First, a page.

Post-mortem: Why Scientology’s ‘Going Clear’ Twitter attack backfired
There have been 9,038 posts including the Twitter handle @FreedomEthics from Jan. 26 to March 29, according to social analytics firm Crimson Hexagon. Excluding news-sharing or neutral tweets, the firm found that 62 percent of the conversation was negative.
“The negative discussion centers on the uselessness of this handle, and the support of the Going Clear documentary outing Scientology’s behavior,” according to the firm.
The church’s Twitter strategy, with its cheap smears and vindictive language, doesn’t translate well to that public platform, where it just comes across as trolling, film critic Scott Tobias wrote in The Dissolve.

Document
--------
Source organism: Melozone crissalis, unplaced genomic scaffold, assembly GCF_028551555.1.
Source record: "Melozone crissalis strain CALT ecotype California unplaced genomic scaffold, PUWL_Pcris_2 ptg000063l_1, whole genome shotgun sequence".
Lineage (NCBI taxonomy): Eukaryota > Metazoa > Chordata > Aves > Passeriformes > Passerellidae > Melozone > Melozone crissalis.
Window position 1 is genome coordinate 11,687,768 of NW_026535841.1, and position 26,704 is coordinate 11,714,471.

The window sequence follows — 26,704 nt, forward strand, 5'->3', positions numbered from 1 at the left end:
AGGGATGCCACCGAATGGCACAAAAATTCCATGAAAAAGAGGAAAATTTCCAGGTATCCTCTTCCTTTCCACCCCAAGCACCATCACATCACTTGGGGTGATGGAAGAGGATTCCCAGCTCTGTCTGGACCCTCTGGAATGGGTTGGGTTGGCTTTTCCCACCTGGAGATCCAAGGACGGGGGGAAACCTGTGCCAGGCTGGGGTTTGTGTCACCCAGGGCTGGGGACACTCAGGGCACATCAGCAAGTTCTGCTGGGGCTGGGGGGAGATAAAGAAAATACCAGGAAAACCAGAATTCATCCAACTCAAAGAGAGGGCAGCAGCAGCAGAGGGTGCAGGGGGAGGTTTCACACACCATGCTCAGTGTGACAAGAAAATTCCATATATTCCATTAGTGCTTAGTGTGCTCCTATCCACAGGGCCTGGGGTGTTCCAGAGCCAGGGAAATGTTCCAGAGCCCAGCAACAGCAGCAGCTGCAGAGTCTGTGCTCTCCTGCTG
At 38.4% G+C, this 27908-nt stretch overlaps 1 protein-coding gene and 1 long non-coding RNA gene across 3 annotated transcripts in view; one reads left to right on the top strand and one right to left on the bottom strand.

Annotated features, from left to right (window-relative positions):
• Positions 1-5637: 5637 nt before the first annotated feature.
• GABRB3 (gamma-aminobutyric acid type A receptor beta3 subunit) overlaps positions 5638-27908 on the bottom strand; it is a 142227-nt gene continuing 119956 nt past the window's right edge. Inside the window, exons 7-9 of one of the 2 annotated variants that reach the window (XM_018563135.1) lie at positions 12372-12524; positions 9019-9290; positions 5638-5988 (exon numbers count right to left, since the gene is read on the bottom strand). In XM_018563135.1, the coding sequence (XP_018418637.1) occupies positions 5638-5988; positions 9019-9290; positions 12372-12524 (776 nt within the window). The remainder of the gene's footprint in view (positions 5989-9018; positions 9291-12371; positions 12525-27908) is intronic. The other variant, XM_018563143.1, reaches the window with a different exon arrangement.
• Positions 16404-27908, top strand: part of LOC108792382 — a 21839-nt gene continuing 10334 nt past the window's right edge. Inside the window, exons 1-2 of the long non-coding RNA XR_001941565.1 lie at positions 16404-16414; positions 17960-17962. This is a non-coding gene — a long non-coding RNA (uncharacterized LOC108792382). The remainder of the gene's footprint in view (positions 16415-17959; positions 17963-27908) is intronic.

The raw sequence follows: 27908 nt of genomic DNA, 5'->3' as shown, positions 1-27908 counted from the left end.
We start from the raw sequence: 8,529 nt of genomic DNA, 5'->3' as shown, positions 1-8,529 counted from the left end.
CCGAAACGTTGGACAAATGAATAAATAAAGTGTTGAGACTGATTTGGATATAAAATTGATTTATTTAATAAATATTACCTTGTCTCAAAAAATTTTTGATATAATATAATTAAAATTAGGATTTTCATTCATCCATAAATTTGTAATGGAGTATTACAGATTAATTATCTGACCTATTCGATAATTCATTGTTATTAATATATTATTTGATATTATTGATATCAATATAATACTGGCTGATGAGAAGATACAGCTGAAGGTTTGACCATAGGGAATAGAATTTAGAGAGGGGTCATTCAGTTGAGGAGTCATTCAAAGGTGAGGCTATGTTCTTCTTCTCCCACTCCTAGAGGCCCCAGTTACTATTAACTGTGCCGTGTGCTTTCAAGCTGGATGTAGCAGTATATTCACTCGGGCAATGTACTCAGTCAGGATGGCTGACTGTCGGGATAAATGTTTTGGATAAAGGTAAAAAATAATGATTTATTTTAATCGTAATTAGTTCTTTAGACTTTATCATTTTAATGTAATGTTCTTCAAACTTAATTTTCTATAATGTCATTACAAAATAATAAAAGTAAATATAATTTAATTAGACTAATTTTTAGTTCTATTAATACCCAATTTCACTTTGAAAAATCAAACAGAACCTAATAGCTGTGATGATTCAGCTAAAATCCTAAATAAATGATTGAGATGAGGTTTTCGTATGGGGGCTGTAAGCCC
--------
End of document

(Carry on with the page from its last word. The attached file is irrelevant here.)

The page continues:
“Scientology has an infamous history of being very aggressive in defending itself, through harassment in the form of lawsuits,” Tobias told Digiday. “Those are extremely effective in the private basis. When you do that publicly, the impact is not the same. It’s coming across as vindictive and bullying. It’s kind of a one-size-fits-all. You don’t want to get that from an institution. It feels like they weren’t getting any advice on social media.”
And with just 645 followers, @FreedomEthics is a small bully at that.